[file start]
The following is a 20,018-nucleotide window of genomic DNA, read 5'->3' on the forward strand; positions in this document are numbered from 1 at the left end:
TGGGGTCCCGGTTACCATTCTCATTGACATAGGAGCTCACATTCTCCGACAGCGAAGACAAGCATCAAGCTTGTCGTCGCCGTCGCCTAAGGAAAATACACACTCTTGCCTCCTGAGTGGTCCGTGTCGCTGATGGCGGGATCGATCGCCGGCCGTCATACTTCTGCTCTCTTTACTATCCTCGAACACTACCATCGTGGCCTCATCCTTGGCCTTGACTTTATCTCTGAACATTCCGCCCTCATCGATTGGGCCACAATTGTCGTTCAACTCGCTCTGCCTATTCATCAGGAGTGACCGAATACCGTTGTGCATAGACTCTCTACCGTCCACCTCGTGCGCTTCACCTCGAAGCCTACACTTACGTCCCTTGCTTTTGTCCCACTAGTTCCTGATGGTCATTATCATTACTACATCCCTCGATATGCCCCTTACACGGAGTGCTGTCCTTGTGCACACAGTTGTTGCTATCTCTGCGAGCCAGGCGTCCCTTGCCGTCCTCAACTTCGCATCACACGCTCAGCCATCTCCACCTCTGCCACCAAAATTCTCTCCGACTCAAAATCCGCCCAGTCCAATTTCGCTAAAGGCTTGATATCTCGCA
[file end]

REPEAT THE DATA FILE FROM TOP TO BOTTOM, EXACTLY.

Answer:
The following is a 20,018-nucleotide window of genomic DNA, read 5'->3' on the forward strand; positions in this document are numbered from 1 at the left end:
TGGGGTCCCGGTTACCATTCTCATTGACATAGGAGCTCACATTCTCCGACAGCGAAGACAAGCATCAAGCTTGTCGTCGCCGTCGCCTAAGGAAAATACACACTCTTGCCTCCTGAGTGGTCCGTGTCGCTGATGGCGGGATCGATCGCCGGCCGTCATACTTCTGCTCTCTTTACTATCCTCGAACACTACCATCGTGGCCTCATCCTTGGCCTTGACTTTATCTCTGAACATTCCGCCCTCATCGATTGGGCCACAATTGTCGTTCAACTCGCTCTGCCTATTCATCAGGAGTGACCGAATACCGTTGTGCATAGACTCTCTACCGTCCACCTCGTGCGCTTCACCTCGAAGCCTACACTTACGTCCCTTGCTTTTGTCCCACTAGTTCCTGATGGTCATTATCATTACTACATCCCTCGATATGCCCCTTACACGGAGTGCTGTCCTTGTGCACACAGTTGTTGCTATCTCTGCGAGCCAGGCGTCCCTTGCCGTCCTCAACTTCGCATCACACGCTCAGCCATCTCCACCTCTGCCACCAAAATTCTCTCCGACTCAAAATCCGCCCAGTCCAATTTCGCTAAAGGCTTGATATCTCGCA